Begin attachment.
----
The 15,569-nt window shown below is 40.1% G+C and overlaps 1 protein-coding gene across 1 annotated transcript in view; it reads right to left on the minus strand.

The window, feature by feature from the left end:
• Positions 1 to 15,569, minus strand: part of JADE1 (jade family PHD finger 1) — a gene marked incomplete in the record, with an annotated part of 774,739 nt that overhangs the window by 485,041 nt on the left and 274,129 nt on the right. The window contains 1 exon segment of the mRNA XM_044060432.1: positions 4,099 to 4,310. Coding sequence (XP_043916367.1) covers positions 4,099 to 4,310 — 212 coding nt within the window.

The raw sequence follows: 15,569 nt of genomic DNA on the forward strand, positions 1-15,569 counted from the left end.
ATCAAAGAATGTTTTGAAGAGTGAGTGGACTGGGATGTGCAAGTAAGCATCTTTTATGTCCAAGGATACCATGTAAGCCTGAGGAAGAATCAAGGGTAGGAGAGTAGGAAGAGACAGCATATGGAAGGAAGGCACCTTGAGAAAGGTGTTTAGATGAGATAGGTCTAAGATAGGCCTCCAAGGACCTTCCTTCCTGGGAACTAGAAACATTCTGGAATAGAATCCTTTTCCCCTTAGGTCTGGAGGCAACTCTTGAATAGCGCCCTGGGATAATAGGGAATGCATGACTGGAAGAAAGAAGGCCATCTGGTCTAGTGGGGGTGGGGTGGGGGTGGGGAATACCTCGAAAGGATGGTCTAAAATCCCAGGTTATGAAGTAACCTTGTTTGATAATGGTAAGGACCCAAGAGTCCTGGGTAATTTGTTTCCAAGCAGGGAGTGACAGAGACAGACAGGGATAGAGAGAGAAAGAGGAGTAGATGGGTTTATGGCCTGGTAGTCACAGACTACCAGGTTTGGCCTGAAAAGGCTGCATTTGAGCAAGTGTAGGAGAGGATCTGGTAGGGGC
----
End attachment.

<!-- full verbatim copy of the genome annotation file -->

The 15,569-nt window shown below is 40.1% G+C and overlaps 1 protein-coding gene across 1 annotated transcript in view; it reads right to left on the minus strand.

The window, feature by feature from the left end:
• Positions 1 to 15,569, minus strand: part of JADE1 (jade family PHD finger 1) — a gene marked incomplete in the record, with an annotated part of 774,739 nt that overhangs the window by 485,041 nt on the left and 274,129 nt on the right. The window contains 1 exon segment of the mRNA XM_044060432.1: positions 4,099 to 4,310. Coding sequence (XP_043916367.1) covers positions 4,099 to 4,310 — 212 coding nt within the window.

The raw sequence follows: 15,569 nt of genomic DNA on the forward strand, positions 1-15,569 counted from the left end.
ATCAAAGAATGTTTTGAAGAGTGAGTGGACTGGGATGTGCAAGTAAGCATCTTTTATGTCCAAGGATACCATGTAAGCCTGAGGAAGAATCAAGGGTAGGAGAGTAGGAAGAGACAGCATATGGAAGGAAGGCACCTTGAGAAAGGTGTTTAGATGAGATAGGTCTAAGATAGGCCTCCAAGGACCTTCCTTCCTGGGAACTAGAAACATTCTGGAATAGAATCCTTTTCCCCTTAGGTCTGGAGGCAACTCTTGAATAGCGCCCTGGGATAATAGGGAATGCATGACTGGAAGAAAGAAGGCCATCTGGTCTAGTGGGGGTGGGGTGGGGGTGGGGAATACCTCGAAAGGATGGTCTAAAATCCCAGGTTATGAAGTAACCTTGTTTGATAATGGTAAGGACCCAAGAGTCCTGGGTAATTTGTTTCCAAGCAGGGAGTGACAGAGACAGACAGGGATAGAGAGAGAAAGAGGAGTAGATGGGTTTATGGCCTGGTAGTCACAGACTACCAGGTTTGGCCTGAAAAGGCTGCATTTGAGCAAGTGTAGGAGAGGATCTGGTAGGGGC